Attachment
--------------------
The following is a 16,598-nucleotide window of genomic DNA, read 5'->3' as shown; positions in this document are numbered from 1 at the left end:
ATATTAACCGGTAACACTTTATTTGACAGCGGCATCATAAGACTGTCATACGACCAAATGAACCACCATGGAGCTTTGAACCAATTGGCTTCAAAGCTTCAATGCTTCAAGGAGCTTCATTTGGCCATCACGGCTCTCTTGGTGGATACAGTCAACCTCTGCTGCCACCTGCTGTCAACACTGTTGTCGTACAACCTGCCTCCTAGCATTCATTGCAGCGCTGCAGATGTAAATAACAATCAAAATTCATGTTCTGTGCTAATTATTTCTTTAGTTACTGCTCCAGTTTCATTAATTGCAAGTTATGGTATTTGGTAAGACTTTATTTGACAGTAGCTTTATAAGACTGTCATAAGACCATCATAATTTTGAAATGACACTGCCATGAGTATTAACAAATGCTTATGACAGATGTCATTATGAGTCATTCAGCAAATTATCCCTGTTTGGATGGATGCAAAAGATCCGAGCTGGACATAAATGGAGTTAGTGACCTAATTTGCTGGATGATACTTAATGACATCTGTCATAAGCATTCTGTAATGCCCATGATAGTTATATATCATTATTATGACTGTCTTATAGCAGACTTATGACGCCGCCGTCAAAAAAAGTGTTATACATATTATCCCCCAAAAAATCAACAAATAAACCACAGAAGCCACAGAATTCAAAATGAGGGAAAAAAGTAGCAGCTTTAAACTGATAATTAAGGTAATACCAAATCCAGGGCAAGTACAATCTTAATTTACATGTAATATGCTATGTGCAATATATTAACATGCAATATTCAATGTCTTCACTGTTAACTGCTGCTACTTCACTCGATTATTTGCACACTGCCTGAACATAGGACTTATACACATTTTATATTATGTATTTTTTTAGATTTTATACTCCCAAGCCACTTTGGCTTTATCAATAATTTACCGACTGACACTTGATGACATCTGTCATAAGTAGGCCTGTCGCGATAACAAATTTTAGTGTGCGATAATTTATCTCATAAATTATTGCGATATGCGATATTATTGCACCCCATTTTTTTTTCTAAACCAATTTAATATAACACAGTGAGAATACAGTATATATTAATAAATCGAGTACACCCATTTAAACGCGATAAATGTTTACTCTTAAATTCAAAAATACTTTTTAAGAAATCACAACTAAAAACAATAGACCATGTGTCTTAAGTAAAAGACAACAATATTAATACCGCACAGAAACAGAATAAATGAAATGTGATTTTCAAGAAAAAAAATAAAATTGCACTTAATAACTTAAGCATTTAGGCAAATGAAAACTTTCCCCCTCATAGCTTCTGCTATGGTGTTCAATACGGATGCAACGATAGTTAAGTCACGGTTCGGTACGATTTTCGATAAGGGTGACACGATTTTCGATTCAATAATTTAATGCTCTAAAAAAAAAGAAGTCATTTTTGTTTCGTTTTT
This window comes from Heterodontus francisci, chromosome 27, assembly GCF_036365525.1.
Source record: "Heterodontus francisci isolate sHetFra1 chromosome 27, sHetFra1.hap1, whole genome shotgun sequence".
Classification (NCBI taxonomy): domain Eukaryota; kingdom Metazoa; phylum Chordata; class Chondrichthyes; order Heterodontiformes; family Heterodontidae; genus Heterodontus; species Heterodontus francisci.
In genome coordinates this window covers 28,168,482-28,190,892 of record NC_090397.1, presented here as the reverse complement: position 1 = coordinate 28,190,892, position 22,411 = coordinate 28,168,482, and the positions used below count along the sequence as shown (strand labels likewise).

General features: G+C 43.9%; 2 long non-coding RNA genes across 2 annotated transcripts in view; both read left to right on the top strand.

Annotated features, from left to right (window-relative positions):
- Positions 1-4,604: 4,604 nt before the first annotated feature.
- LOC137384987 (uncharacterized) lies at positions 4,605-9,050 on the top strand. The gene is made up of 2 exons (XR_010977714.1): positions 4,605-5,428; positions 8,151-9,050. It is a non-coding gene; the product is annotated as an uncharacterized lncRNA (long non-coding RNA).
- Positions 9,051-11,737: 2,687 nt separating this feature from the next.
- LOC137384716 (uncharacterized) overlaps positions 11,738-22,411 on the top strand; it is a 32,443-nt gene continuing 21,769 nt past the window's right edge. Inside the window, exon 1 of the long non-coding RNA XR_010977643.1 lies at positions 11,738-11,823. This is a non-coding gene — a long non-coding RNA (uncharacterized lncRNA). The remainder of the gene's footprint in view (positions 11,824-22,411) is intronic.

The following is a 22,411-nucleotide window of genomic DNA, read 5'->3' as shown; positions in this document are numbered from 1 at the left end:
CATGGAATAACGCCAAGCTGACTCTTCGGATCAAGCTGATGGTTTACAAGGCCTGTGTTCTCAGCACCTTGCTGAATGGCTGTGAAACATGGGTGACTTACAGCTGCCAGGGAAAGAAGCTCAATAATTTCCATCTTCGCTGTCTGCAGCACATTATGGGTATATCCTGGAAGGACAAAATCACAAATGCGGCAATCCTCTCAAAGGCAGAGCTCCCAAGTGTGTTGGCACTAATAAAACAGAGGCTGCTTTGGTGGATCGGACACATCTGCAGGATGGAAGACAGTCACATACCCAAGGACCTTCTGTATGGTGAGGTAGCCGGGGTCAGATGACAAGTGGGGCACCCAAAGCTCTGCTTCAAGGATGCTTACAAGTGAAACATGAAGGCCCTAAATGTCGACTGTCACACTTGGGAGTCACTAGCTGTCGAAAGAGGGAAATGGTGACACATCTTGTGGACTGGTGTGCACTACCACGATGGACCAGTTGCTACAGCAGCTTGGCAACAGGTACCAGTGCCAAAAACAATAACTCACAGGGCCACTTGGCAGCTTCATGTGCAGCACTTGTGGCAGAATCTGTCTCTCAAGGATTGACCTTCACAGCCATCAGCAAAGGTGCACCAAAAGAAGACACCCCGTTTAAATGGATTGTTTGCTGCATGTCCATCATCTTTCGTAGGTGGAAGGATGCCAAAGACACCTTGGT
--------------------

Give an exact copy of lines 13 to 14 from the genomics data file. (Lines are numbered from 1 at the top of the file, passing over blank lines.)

The following is a 22,411-nucleotide window of genomic DNA, read 5'->3' as shown; positions in this document are numbered from 1 at the left end:
CATGGAATAACGCCAAGCTGACTCTTCGGATCAAGCTGATGGTTTACAAGGCCTGTGTTCTCAGCACCTTGCTGAATGGCTGTGAAACATGGGTGACTTACAGCTGCCAGGGAAAGAAGCTCAATAATTTCCATCTTCGCTGTCTGCAGCACATTATGGGTATATCCTGGAAGGACAAAATCACAAATGCGGCAATCCTCTCAAAGGCAGAGCTCCCAAGTGTGTTGGCACTAATAAAACAGAGGCTGCTTTGGTGGATCGGACACATCTGCAGGATGGAAGACAGTCACATACCCAAGGACCTTCTGTATGGTGAGGTAGCCGGGGTCAGATGACAAGTGGGGCACCCAAAGCTCTGCTTCAAGGATGCTTACAAGTGAAACATGAAGGCCCTAAATGTCGACTGTCACACTTGGGAGTCACTAGCTGTCGAAAGAGGGAAATGGTGACACATCTTGTGGACTGGTGTGCACTACCACGATGGACCAGTTGCTACAGCAGCTTGGCAACAGGTACCAGTGCCAAAAACAATAACTCACAGGGCCACTTGGCAGCTTCATGTGCAGCACTTGTGGCAGAATCTGTCTCTCAAGGATTGACCTTCACAGCCATCAGCAAAGGTGCACCAAAAGAAGACACCCCGTTTAAATGGATTGTTTGCTGCATGTCCATCATCTTTCGTAGGTGGAAGGATGCCAAAGACACCTTGGT